in my early years, i was desperately looking for something entry-level in my field. however, it was the very early 80s and i took whatever i could get so i could eat. i accepted a non technical job, reported, and worked for 2 or 3 weeks. lo and behold, a job in my field came through. i was given a written offer by mail and signed it and delivered it in person on my lunch hour. 2nd company wanted me right away, but i said i should give at least 2 weeks notice. i went right to my current supervisor with offer letter in hand and gave my 2 week notice. the company HR person was really cool and said 1 week notice would be ok if i wanted to start the new job earlier. no, i stuck it out for 2 weeks until they could replace me. the 2nd company told me later that my handling of leaving the former job really impressed them.
it's all in the timing. sometimes it works, sometimes it doesn't. such is life.
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Old 01-01-2009, 06:30 PM   #29
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Job Offers

In response to Georgia8, we just went through a similar problem in November. My bf and I were both unemployed and living in TX. He received a very lucrative job offer in Salt Lake City, 1400 miles away. The only problem was trying to find housing (to accommodate our very large dog) and scraping up enough funds to move us there. They offered him the job with $2K relocation expenses on Monday (not in writing, mind you) and when he asked them to give him until Wednesday to decide, they said OK, but then when he told them he needed til Friday to find a house, they withdrew the offer on Wednesday!!! As luck would have it, we did find a rental home and I had 4 interviews lined up. So asking some companies for time can be a gamble. This software company wouldn't give us FIVE days.

We've since moved back to my old home in Florida, and now I'M in a pickle. I received one job offer and I'm waiting for the offer letter in the mail, but there's another job that I'm in the process of interviewing for. I want to weigh out my options before I accept either job, but the timing might be a little sticky...
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Old 01-01-2009, 07:50 PM   #30
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I'm hiring at the moment. One of our top candidates will not be available for 3 weeks after the job is open. Having someone commit to a new job and then disappearing for a vacation makes me worry about second thoughts. If I wait too long for a decision, I risk losing another very attractive candidate to another opportunity. Sometimes you just have to give people a mutually acceptable deadline and hope for the best.
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Old 01-11-2009, 12:09 PM   #31
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It's true that we need to do what's best for us. However, it's still wrong (morally) to rescind. A company can also rescind an offer under certain circumstances (mostly financial). However, we are dealing with a person (not a company) who has trust in you. Thus, it is very, very difficult not to feel bad since you are letting that person down.
You're right that it's an ethical decision but I believe you are confusing personal and business relationships. An employer may be counting on you but in that relationship your loyalty has to be to yourself and your family because your financial survival depends upon making the best decision, just as your employer's loyalty is to the company's survival in her decision to hire or lay off employees.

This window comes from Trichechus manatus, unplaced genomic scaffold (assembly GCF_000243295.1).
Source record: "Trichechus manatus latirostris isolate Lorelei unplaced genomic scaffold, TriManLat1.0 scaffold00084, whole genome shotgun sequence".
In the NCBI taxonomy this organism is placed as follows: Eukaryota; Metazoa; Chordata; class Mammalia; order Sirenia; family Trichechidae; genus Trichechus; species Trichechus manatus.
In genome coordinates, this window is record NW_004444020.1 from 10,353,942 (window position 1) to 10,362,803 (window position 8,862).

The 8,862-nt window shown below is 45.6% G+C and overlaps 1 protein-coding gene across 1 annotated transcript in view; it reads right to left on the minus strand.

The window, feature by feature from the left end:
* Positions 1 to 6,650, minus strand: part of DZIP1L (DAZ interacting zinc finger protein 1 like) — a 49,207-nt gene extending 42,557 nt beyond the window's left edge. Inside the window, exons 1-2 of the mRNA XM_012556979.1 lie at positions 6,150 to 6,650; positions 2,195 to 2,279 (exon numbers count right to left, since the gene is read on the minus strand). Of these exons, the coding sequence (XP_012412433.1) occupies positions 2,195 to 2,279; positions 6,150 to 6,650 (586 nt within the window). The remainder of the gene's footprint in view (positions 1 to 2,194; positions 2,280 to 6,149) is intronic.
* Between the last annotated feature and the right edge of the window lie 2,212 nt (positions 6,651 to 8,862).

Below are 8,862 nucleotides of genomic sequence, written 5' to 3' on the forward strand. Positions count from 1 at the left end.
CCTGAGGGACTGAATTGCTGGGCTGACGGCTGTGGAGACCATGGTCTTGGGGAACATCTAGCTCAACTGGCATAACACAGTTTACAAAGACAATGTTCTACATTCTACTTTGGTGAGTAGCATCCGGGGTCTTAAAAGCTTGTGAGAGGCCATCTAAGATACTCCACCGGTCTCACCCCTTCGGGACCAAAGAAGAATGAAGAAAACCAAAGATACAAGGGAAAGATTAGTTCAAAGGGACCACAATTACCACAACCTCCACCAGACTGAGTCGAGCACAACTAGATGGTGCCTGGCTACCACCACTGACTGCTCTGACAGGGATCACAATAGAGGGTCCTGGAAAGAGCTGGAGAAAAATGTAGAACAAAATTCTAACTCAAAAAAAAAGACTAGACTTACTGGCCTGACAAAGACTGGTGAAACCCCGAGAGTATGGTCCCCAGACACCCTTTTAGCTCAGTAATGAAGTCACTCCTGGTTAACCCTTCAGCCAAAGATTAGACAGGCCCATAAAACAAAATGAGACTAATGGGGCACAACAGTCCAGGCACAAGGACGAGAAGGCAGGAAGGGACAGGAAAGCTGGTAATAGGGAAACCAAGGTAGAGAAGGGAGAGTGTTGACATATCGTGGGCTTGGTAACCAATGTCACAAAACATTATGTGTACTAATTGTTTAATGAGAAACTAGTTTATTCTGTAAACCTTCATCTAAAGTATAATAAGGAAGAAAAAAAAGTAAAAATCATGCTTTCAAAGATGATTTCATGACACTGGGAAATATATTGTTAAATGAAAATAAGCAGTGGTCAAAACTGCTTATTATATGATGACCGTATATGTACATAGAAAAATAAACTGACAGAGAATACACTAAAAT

In this definition of the relationship, it is not immoral to rescind your acceptance of the job offer. It is moral to act in your own and your family's best interest, especially in the current economy.
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Old 01-13-2009, 01:34 PM   #32
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The thread reminds of a megacorp story ... we hired a young kid just out of the navy. He was living in FL and agreed to move to MA at megacorps expense. Problem was the GF (with whom he had a child) was not keen on moving to the northeast ("it's too COLD up there!"). Takes a house hunting trip. Finds an apartment. Makes all necessary deposits and he packs up the clan and moves in over the weekend. Supposed to start working on Monday.

GF didn't last 2 days! She packs up the kid and takes a flight "home" to mommy and daddy. He's sitting in traffic triing to get to orientation at megacorp. Says "F-this" phones in his resignation before working a DAY and drives to FL! Much to his surprize, his expense reports for all moving costs, house hunting, hotel ... were denied by megacorp.
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Old 01-13-2009, 11:48 PM   #33
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! Much to his surprize, his expense reports for all moving costs, house hunting, hotel ... were denied by megacorp.
And appropriately so....... To avoid being stuck for expenses for last minute mind changers such as the case you describe, the MegaCorp I toiled for only gave cash advances for moving expenses on rare occasions and they had to be approved at a painfully high level. The general rule was the applicant covered the expenses and turned in expense reports during his/her first week on the job.
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Old 01-14-2009, 01:21 PM   #34
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Mega corp has a written contract with the employee being relocated ... quit within a year and all moving expences are due back to megacorp. After a year, you're a freebird.
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Old 06-23-2009, 05:29 PM   #35
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I was offered more money to stay. They were concerned about hiring someone who knew they were second choice. I took the other job. It may turn out positive for you!
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Old 06-23-2009, 05:32 PM   #36
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This thread has some long legs...
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Old 06-23-2009, 05:34 PM   #37
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After a year, you're a freebird.
Do I get a dh2b with that?
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Old 06-23-2009, 05:46 PM   #38
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This thread has some long legs...
<--------- Here are two more.
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Old 06-23-2009, 05:47 PM   #39
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This thread is useless without a larger picture...
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Old 06-23-2009, 05:54 PM   #40
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This thread is useless without a larger picture...
...a picture of what?